Punta Arenas, Chile
Everything and everyone is in place at the tip of South America… ready for a flight to Antarctica. The past few days have been fun, but also a little stressful and hectic. There were the usual assortment of missed flights and lost luggage, but in the end, our team of five climbers made it down the length of the world intact. I arrived two days ago with the bulk of the team equipment and spent a day shopping for extra provisions and getting over jet lag. Today was the official start to things, as we began at 10 AM with our official introductory meeting with ALE (our logistics company for this trip) This orientation was a two-hour long gathering of all those who will be sharing the Ilyushin 76 transport plane with us to Antarctica. Roughly, there are about 25 climbers bound for Vinson who will be the big Russian jet’s final customers bound for the Ice this season.
It has been fun to run into old friends and guiding partners down here, as usual. Mike Sharp, one of the principals of ALE, gave our briefing today and had me reflecting back to my first visit to the continent in 1995 when he and I spent a stormy week in a tent together at Jone’s Sound on the Antarctic Peninsula. He showed slides of the operation at Patriot Hills and described the program out at Vinson Basecamp. He tried to impress on those assembled just how far from any government bases they would be and how independent and self sufficient the company and its customers must be. Afterward, I walked with my five climbers (we’ll meet our second guide, Namgya, down on the ice, where he is already working with other teams) out into the bustling but friendly center of Punta Arenas. This city of 150,000 is a gateway for tourists coming to see Patagonia and Tierra del Fuego as well as Antarctica, but it is also an industrial town of great importance to Chile. We walked the few blocks back toward Magellan’s Strait, and into our hotel at the water’s edge. The next task was to get rid of the bulk of our gear and supplies. We brought it all downstairs to be weighed and collected on a truck. ALE will do the heavy work of loading the mammoth IL 76 out at the airport today in the hope that we’ll get to fly tomorrow morning.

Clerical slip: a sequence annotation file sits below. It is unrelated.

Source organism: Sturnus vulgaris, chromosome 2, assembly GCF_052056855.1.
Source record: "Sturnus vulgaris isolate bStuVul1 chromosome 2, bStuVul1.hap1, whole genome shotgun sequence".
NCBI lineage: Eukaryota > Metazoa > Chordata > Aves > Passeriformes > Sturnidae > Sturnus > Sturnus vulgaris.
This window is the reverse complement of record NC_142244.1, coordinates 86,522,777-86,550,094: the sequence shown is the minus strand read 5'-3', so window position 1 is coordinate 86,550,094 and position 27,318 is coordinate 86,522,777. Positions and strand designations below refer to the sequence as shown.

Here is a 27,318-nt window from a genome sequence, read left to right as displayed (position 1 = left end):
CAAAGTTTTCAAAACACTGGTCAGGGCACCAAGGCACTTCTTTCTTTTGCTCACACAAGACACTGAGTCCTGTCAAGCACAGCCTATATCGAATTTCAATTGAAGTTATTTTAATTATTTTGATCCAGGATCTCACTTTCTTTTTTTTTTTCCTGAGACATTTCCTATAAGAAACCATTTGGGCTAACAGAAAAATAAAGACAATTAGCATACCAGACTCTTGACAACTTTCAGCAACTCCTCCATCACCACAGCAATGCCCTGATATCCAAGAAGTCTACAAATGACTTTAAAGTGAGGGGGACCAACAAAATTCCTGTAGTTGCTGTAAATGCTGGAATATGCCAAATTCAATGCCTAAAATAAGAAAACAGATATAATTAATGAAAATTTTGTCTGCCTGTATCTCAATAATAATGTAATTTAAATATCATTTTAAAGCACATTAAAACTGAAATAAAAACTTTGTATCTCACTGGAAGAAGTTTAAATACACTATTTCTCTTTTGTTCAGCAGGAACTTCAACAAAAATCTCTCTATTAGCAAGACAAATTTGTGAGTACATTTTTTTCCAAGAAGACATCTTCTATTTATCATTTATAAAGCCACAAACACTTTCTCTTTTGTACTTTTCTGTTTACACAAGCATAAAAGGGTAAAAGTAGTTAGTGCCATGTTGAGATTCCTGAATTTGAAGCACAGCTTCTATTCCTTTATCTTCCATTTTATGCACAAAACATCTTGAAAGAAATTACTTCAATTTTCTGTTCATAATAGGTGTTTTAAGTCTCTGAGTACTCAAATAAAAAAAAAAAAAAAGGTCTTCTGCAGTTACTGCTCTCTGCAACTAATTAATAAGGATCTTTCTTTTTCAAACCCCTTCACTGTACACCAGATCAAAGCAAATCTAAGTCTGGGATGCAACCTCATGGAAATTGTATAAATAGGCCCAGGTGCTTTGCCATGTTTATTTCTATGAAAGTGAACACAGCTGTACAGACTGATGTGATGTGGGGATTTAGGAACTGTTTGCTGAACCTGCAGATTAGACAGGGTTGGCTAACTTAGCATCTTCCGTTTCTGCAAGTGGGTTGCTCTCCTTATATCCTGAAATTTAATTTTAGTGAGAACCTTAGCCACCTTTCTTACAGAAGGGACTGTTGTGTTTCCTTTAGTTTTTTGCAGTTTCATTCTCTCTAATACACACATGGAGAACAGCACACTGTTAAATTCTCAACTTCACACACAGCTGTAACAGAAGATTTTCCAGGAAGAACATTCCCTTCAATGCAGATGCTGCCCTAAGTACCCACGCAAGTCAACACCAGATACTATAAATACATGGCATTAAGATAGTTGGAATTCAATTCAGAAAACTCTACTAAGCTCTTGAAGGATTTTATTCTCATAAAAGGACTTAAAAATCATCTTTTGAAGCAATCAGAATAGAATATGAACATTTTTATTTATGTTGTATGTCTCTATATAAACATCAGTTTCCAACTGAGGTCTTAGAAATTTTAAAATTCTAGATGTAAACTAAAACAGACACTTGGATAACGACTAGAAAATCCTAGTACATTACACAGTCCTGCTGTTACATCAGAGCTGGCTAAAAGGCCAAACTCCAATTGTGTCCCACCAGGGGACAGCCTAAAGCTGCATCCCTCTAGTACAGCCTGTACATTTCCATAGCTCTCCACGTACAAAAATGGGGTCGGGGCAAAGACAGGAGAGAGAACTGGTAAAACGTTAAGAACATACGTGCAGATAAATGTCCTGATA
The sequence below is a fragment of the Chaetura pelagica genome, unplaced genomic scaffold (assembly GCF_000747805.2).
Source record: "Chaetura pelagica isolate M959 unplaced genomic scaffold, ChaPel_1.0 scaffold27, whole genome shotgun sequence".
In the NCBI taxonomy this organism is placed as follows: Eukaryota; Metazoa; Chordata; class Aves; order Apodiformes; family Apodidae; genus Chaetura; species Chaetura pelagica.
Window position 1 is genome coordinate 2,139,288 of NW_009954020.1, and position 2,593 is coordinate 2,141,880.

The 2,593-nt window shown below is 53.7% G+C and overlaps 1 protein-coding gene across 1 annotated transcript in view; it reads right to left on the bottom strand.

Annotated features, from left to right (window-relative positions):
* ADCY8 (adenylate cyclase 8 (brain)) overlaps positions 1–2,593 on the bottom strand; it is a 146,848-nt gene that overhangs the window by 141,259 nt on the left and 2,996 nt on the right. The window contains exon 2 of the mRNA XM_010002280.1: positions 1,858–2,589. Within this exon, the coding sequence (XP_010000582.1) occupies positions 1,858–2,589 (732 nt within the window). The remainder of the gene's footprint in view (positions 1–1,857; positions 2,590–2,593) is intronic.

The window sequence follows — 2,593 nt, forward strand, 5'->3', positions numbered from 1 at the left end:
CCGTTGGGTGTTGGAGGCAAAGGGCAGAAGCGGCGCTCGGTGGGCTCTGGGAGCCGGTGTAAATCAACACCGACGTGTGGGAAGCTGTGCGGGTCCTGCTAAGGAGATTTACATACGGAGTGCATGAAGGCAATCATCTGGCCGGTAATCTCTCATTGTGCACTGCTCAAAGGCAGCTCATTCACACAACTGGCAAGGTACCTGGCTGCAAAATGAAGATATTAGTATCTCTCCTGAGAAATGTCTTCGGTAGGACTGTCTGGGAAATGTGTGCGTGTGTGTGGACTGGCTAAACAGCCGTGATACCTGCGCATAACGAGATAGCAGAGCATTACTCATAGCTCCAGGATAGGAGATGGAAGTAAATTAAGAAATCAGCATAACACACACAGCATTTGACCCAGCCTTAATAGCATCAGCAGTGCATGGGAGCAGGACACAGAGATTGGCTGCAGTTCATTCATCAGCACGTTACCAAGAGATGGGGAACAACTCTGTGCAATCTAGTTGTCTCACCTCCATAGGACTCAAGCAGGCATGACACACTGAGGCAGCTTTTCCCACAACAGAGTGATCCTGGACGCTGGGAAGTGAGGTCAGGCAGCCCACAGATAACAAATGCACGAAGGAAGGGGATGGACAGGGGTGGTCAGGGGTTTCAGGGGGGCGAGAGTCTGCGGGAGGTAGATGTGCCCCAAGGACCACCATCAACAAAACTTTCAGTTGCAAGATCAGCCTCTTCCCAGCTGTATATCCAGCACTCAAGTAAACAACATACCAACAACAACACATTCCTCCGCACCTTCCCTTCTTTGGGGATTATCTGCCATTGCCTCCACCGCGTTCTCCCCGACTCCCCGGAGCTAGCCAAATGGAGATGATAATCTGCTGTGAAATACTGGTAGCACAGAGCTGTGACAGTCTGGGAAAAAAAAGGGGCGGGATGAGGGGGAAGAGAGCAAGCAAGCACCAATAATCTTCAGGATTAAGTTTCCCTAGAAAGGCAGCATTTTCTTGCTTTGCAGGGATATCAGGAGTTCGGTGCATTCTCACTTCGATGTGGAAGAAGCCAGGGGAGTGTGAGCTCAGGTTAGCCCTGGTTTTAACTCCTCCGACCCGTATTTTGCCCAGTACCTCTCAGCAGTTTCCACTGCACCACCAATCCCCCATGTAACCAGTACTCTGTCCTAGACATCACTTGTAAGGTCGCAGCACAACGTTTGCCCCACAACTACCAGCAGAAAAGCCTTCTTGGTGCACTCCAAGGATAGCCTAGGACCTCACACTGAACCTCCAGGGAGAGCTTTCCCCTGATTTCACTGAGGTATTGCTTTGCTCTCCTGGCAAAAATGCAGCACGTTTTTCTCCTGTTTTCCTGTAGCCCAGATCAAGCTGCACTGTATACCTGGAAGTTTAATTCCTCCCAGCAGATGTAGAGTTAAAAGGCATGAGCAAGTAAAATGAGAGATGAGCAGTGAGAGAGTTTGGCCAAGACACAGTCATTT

I got together with the team in the evening to go over maps and pictures of the Ellsworth Mountains in order to get everybody up to speed on which glaciers we’d be landing on and climbing up. We discussed strategies and expected hurdles… but I hope that we also got rid of some of the worry and nervousness that stems from choosing a goal in such a far-off and unique environment.
The work done, it was time for a dinner out on the town and a little relaxation. Punta Arenas has great dining spots… but we don’t want to visit many more of them. Our hope is that we get a call early tomorrow telling us that the weather window is open and that we should get our boots on and get set for flying to Antarctica.
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